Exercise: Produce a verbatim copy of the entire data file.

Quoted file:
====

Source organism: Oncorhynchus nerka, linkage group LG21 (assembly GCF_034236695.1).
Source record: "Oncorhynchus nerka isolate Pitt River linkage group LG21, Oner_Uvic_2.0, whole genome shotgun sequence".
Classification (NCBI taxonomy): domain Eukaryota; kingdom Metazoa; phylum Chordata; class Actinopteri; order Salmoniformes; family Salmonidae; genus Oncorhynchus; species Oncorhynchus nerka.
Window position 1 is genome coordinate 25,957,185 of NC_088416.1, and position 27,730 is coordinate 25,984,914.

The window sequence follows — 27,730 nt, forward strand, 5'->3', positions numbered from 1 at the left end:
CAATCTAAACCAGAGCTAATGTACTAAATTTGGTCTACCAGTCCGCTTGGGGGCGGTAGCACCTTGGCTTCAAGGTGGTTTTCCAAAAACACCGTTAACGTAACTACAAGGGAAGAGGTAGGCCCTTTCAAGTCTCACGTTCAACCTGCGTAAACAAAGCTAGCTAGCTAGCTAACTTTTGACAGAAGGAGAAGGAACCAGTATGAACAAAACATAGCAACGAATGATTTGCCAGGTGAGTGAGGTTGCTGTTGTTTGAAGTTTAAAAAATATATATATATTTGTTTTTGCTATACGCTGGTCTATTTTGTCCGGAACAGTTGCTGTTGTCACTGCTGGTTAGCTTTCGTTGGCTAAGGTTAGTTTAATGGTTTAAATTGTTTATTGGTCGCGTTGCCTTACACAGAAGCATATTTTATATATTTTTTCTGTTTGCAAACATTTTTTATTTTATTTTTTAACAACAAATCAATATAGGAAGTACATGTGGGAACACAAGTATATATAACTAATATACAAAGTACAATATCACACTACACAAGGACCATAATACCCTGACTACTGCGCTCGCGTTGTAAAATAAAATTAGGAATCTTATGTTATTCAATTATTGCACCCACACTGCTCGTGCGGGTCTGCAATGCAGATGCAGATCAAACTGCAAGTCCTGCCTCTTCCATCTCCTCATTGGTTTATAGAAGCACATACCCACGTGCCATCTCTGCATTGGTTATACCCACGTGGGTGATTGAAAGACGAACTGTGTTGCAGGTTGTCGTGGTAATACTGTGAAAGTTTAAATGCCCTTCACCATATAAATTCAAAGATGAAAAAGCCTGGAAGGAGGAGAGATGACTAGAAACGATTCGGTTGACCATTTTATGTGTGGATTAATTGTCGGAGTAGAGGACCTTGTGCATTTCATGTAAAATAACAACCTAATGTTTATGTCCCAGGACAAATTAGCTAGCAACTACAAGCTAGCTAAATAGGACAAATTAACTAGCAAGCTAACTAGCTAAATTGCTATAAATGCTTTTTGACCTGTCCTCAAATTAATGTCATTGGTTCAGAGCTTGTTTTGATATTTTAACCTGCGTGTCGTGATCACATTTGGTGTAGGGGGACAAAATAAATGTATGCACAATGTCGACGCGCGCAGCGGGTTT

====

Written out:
Source organism: Oncorhynchus nerka, linkage group LG21 (assembly GCF_034236695.1).
Source record: "Oncorhynchus nerka isolate Pitt River linkage group LG21, Oner_Uvic_2.0, whole genome shotgun sequence".
Classification (NCBI taxonomy): domain Eukaryota; kingdom Metazoa; phylum Chordata; class Actinopteri; order Salmoniformes; family Salmonidae; genus Oncorhynchus; species Oncorhynchus nerka.
Window position 1 is genome coordinate 25,957,185 of NC_088416.1, and position 27,730 is coordinate 25,984,914.

The window sequence follows — 27,730 nt, forward strand, 5'->3', positions numbered from 1 at the left end:
CAATCTAAACCAGAGCTAATGTACTAAATTTGGTCTACCAGTCCGCTTGGGGGCGGTAGCACCTTGGCTTCAAGGTGGTTTTCCAAAAACACCGTTAACGTAACTACAAGGGAAGAGGTAGGCCCTTTCAAGTCTCACGTTCAACCTGCGTAAACAAAGCTAGCTAGCTAGCTAACTTTTGACAGAAGGAGAAGGAACCAGTATGAACAAAACATAGCAACGAATGATTTGCCAGGTGAGTGAGGTTGCTGTTGTTTGAAGTTTAAAAAATATATATATATTTGTTTTTGCTATACGCTGGTCTATTTTGTCCGGAACAGTTGCTGTTGTCACTGCTGGTTAGCTTTCGTTGGCTAAGGTTAGTTTAATGGTTTAAATTGTTTATTGGTCGCGTTGCCTTACACAGAAGCATATTTTATATATTTTTTCTGTTTGCAAACATTTTTTATTTTATTTTTTAACAACAAATCAATATAGGAAGTACATGTGGGAACACAAGTATATATAACTAATATACAAAGTACAATATCACACTACACAAGGACCATAATACCCTGACTACTGCGCTCGCGTTGTAAAATAAAATTAGGAATCTTATGTTATTCAATTATTGCACCCACACTGCTCGTGCGGGTCTGCAATGCAGATGCAGATCAAACTGCAAGTCCTGCCTCTTCCATCTCCTCATTGGTTTATAGAAGCACATACCCACGTGCCATCTCTGCATTGGTTATACCCACGTGGGTGATTGAAAGACGAACTGTGTTGCAGGTTGTCGTGGTAATACTGTGAAAGTTTAAATGCCCTTCACCATATAAATTCAAAGATGAAAAAGCCTGGAAGGAGGAGAGATGACTAGAAACGATTCGGTTGACCATTTTATGTGTGGATTAATTGTCGGAGTAGAGGACCTTGTGCATTTCATGTAAAATAACAACCTAATGTTTATGTCCCAGGACAAATTAGCTAGCAACTACAAGCTAGCTAAATAGGACAAATTAACTAGCAAGCTAACTAGCTAAATTGCTATAAATGCTTTTTGACCTGTCCTCAAATTAATGTCATTGGTTCAGAGCTTGTTTTGATATTTTAACCTGCGTGTCGTGATCACATTTGGTGTAGGGGGACAAAATAAATGTATGCACAATGTCGACGCGCGCAGCGGGTTT